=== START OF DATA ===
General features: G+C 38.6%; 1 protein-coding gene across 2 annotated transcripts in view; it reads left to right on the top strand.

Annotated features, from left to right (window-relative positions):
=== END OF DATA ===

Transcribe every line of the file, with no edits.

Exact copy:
General features: G+C 38.6%; 1 protein-coding gene across 2 annotated transcripts in view; it reads left to right on the top strand.

Annotated features, from left to right (window-relative positions):